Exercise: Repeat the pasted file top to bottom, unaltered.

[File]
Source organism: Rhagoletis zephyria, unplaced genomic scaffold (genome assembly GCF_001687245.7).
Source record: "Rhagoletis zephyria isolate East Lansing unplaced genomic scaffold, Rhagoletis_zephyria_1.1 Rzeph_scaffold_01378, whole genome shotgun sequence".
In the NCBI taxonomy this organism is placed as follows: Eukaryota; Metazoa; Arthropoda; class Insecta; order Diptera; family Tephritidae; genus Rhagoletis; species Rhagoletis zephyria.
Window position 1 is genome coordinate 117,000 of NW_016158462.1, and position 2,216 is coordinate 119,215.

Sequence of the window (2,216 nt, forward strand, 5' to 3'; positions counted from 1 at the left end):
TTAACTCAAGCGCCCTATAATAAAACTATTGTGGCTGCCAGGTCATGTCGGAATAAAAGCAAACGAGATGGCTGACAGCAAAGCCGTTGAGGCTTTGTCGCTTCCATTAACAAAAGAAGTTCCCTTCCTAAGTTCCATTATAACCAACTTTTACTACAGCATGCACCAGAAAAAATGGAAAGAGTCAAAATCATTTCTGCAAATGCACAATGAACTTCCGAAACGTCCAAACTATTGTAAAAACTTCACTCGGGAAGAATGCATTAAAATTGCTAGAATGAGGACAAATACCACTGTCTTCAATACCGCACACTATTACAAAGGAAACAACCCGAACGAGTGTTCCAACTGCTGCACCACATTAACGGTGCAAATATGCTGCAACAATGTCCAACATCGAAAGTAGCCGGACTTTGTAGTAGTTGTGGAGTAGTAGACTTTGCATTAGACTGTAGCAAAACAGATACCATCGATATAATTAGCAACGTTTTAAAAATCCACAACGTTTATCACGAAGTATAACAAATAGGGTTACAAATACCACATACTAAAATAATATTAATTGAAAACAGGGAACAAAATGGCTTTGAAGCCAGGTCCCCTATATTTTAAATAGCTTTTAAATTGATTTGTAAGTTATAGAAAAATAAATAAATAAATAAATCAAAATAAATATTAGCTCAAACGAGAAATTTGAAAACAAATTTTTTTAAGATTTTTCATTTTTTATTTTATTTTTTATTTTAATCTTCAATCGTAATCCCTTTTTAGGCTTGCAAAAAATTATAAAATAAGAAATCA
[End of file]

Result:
Source organism: Rhagoletis zephyria, unplaced genomic scaffold (genome assembly GCF_001687245.7).
Source record: "Rhagoletis zephyria isolate East Lansing unplaced genomic scaffold, Rhagoletis_zephyria_1.1 Rzeph_scaffold_01378, whole genome shotgun sequence".
In the NCBI taxonomy this organism is placed as follows: Eukaryota; Metazoa; Arthropoda; class Insecta; order Diptera; family Tephritidae; genus Rhagoletis; species Rhagoletis zephyria.
Window position 1 is genome coordinate 117,000 of NW_016158462.1, and position 2,216 is coordinate 119,215.

Sequence of the window (2,216 nt, forward strand, 5' to 3'; positions counted from 1 at the left end):
TTAACTCAAGCGCCCTATAATAAAACTATTGTGGCTGCCAGGTCATGTCGGAATAAAAGCAAACGAGATGGCTGACAGCAAAGCCGTTGAGGCTTTGTCGCTTCCATTAACAAAAGAAGTTCCCTTCCTAAGTTCCATTATAACCAACTTTTACTACAGCATGCACCAGAAAAAATGGAAAGAGTCAAAATCATTTCTGCAAATGCACAATGAACTTCCGAAACGTCCAAACTATTGTAAAAACTTCACTCGGGAAGAATGCATTAAAATTGCTAGAATGAGGACAAATACCACTGTCTTCAATACCGCACACTATTACAAAGGAAACAACCCGAACGAGTGTTCCAACTGCTGCACCACATTAACGGTGCAAATATGCTGCAACAATGTCCAACATCGAAAGTAGCCGGACTTTGTAGTAGTTGTGGAGTAGTAGACTTTGCATTAGACTGTAGCAAAACAGATACCATCGATATAATTAGCAACGTTTTAAAAATCCACAACGTTTATCACGAAGTATAACAAATAGGGTTACAAATACCACATACTAAAATAATATTAATTGAAAACAGGGAACAAAATGGCTTTGAAGCCAGGTCCCCTATATTTTAAATAGCTTTTAAATTGATTTGTAAGTTATAGAAAAATAAATAAATAAATAAATCAAAATAAATATTAGCTCAAACGAGAAATTTGAAAACAAATTTTTTTAAGATTTTTCATTTTTTATTTTATTTTTTATTTTAATCTTCAATCGTAATCCCTTTTTAGGCTTGCAAAAAATTATAAAATAAGAAATCA